For example, the NBA could set up five high school tournaments throughout the year, inviting teams with the best prospects, providing a central location with high-level competition for front office personnel to evaluate these players in an ideal setting. They could also create a summer camp, like the shoe companies do, and invite the best prospects to appear the summer before they’d be draft eligible.
Additionally, with the proliferation of high school film, there is another way to increase the ability of teams to evaluate these players without incurring huge logistical costs. Companies such as Krossover and Hudl are collecting large amounts of film from these players’ high school and AAU teams – perhaps deals could be struck with these companies to provide this film and related stats to all NBA teams.
These suggestions won’t fully solve the problem, but they could certainly make evaluation easier than it was during the high school era.
A further concern for teams is the issue of paying for the development of players who may not be able to contribute immediately. Currently this development is outsourced to colleges. Without the age limit, teams will bear the responsibility and the cost as well as spend a precious roster spot on a player who isn’t playing.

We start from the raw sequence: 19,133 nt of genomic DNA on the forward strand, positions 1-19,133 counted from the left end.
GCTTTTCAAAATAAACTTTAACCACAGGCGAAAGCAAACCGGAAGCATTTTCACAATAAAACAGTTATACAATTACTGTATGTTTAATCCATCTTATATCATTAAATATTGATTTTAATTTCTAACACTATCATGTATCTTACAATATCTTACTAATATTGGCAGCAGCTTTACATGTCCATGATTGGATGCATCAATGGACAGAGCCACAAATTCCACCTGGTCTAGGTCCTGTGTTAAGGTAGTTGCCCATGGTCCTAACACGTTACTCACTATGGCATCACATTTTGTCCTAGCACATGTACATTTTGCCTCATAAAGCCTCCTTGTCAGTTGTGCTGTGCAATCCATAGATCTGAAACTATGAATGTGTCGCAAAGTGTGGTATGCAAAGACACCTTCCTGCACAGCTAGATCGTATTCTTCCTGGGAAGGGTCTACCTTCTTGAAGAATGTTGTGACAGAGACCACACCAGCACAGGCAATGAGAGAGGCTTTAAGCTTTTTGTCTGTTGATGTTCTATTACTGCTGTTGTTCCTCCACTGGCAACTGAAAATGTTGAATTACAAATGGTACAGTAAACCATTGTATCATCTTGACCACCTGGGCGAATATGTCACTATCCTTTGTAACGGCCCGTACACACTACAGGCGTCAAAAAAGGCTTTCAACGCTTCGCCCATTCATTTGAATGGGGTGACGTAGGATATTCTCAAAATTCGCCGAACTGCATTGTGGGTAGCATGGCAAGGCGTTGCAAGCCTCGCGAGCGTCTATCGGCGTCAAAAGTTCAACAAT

But through creative rule changes, this too might not be as much of a concern. One idea: teams could be allowed to commit in the offseason to sending a rookie drafted out of high school5 to their G League affiliates for a good portion of their rookie season (say, 75%). If teams chose this option, they would gain an extra roster spot for the year, creating more jobs for veterans and not penalizing teams too much for drafting a player who is not an immediate contributor. Perhaps the costs could even be further offset with a slight reduction in player salary if the team chose that option.